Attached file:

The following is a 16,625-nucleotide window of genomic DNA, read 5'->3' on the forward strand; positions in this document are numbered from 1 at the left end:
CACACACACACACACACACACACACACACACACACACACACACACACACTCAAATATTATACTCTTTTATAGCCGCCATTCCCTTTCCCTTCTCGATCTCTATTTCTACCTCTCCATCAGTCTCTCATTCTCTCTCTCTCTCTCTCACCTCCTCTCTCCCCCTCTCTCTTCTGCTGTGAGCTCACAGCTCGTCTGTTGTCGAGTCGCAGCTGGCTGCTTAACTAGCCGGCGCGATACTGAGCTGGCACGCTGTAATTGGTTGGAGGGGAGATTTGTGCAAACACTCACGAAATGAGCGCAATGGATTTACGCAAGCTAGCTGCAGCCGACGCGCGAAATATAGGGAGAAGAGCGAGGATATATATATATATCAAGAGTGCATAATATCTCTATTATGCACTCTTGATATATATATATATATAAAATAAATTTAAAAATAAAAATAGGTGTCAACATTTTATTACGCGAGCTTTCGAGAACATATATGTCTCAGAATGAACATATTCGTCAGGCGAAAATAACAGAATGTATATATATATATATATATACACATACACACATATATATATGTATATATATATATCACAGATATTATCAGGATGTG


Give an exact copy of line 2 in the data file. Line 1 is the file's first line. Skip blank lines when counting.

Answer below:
CACACACACACACACACACACACACACACACACACACACACACACACACTCAAATATTATACTCTTTTATAGCCGCCATTCCCTTTCCCTTCTCGATCTCTATTTCTACCTCTCCATCAGTCTCTCATTCTCTCTCTCTCTCTCTCACCTCCTCTCTCCCCCTCTCTCTTCTGCTGTGAGCTCACAGCTCGTCTGTTGTCGAGTCGCAGCTGGCTGCTTAACTAGCCGGCGCGATACTGAGCTGGCACGCTGTAATTGGTTGGAGGGGAGATTTGTGCAAACACTCACGAAATGAGCGCAATGGATTTACGCAAGCTAGCTGCAGCCGACGCGCGAAATATAGGGAGAAGAGCGAGGATATATATATATATCAAGAGTGCATAATATCTCTATTATGCACTCTTGATATATATATATATATAAAATAAATTTAAAAATAAAAATAGGTGTCAACATTTTATTACGCGAGCTTTCGAGAACATATATGTCTCAGAATGAACATATTCGTCAGGCGAAAATAACAGAATGTATATATATATATATATATACACATACACACATATATATATGTATATATATATATCACAGATATTATCAGGATGTG